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Therapeutic Play Continuum FAQs

The seven questions below are examples of frequently asked questions (FAQs) that are asked about play therapy, therapeutic play skills and creative arts therapies. Click on the questions for suggested aers which are derived from the Play Continuum. What is the difference between play which provides a therapeutic benefit and therapeutic play?

Is someone who uses therapeutic play skills with children a Play Therapist?

How does play work fit into the scheme of things?

Is a Play Therapist using psychological therapies the same as a child psychotherapist or psychologist?

Are Art, Drama, Music Therapists also Play Therapists? We’ve got an Art Therapist so why should we need a Play Therapist as well?

When is a particular application of play suitable for a child in a specific circumstance? This is an especially important issue to ensure that children are not harmed, or that their development is delayed because of an inappropriate intervention.

How do I train for a career in play therapy or therapeutic play?


Play is self administered by the child. This type of play often happens spontaneously. There is no therapeutic intervention by another person but play has a beneficial effect upon the child’s development, indeed it is essential, and may help to resolve some slight or mild problems.

Therapeutic play has an objective related to improving the emotional development, behaviour or mental well being of the child. It is mediated by someone trained in therapeutic play skills.

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No. For someone using therapeutic play the aim is not to form a medium or long term therapeutic relationship with the child in the way that a Play Therapist does. Therapeutic play is extremely valuable in dealing with lower order conditions before they become entrenched and in detecting children who need longer term and more specialised help.

A Play Therapist will usually have more skills and experience in using a play therapy 'tool-kit'.

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The objectives of play work are care, support and in some cases educational - they are not therapeutic.

A play worker requires play skills not therapeutic play skills. However if a play worker trained in therapeutic play, as in Question 2, she/he will make an added value contribution to a play scheme.

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No - not usually. A Play Therapist is not trained to deal with severe mental health or personality problems. A child psychotherapist will normally form a longer therapeutic relationship with the client/patient and may use many elements of play therapy.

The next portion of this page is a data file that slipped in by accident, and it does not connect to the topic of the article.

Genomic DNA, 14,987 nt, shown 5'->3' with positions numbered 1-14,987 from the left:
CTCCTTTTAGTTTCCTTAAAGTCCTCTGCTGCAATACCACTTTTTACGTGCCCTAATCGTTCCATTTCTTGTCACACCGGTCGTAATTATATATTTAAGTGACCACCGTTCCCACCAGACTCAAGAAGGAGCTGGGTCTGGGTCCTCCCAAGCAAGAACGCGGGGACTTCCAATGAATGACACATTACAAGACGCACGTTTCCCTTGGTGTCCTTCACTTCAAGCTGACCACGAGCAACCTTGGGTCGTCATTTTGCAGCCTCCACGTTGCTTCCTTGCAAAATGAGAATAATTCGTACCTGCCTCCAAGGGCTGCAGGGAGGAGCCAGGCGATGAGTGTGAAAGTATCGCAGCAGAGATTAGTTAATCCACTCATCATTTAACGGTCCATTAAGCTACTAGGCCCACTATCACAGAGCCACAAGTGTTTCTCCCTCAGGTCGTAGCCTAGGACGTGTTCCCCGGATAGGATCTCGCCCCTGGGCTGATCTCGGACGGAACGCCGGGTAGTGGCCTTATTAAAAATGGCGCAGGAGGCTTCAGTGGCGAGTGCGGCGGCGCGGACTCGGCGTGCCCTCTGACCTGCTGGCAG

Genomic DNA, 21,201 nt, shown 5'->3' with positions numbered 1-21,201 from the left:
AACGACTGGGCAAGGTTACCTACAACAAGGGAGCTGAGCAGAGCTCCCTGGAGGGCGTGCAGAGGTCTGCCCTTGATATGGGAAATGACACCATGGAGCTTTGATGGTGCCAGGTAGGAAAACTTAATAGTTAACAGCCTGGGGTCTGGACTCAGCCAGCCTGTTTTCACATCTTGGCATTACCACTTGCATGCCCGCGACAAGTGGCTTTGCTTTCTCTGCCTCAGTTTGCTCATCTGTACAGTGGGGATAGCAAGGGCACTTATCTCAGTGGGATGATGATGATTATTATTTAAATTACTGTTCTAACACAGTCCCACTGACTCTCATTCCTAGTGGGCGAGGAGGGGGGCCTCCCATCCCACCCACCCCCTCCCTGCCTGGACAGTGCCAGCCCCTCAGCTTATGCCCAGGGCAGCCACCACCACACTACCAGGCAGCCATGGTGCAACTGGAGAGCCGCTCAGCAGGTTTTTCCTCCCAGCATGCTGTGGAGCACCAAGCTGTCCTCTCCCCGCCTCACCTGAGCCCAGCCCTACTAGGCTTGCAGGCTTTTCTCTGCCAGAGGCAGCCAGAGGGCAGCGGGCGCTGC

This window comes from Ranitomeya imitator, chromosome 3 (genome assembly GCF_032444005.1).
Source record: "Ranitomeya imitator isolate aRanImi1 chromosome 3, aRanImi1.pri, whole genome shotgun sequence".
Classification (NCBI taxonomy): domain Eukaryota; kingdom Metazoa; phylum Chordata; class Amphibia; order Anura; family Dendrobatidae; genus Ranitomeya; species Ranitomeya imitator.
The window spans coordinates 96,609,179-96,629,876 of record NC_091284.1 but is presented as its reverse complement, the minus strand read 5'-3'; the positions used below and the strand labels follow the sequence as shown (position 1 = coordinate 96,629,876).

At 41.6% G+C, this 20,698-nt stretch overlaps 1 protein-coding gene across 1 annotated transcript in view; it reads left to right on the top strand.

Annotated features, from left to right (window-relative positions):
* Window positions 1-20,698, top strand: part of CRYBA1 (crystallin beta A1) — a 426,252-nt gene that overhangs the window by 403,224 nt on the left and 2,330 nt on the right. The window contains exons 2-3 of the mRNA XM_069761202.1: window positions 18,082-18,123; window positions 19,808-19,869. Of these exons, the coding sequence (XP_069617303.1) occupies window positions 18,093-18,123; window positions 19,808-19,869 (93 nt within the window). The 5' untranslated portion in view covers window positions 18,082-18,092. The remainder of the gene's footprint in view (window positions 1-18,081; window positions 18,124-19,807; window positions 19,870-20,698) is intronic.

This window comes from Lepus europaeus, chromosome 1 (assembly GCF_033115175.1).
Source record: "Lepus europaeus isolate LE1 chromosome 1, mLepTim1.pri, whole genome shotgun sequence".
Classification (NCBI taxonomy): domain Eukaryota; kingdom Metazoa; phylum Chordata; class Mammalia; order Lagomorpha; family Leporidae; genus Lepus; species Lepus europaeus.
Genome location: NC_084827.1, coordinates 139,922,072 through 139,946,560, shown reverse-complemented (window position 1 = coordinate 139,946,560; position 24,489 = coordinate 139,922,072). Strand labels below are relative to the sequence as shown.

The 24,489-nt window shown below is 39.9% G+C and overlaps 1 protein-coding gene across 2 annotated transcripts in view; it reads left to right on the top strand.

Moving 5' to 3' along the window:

In some countries - but not the UK - a Play Therapist may only be licenced to practice if they are also an accredited Child Psychotherapist.

A clinical psychologist has completely different training, normally cognitively based. Some clinical psychologists subsequently acquire play therapy skills.

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They may be if they work integratively by using a ‘tool box’ of techniques which includes the use of other creative arts apart from their speciality or original discipline. In some cases Play Therapists, who may be regarded as generalists, wish to specialise in a particular technique and qualify additionally as one of these creative arts therapists. In other cases these therapists also train as Play Therapists.

All children have different needs. Play therapy provides an environment for self healing and development based upon how the children wish to express themselves not what the therapist chooses to provide. Some children will choose art (as an example) but many children will benefit through some other form of expression: music, dance and movemet, storytelling, sandplay, drama, puppets, clay, creative visualisation etc Some children will benefit from a single specialised therapy.

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Reference should be made to the therapeutic play continuum.

If the child's condition is a single, slight or mild one then someone accredited with therapeutic play skills should be able to alleviate the problem.

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First review your existing skills, experience and career objectives.

Then use Play Therapy International's career development section to guide you.

Identify which stage of training you need then consult the training resources section.

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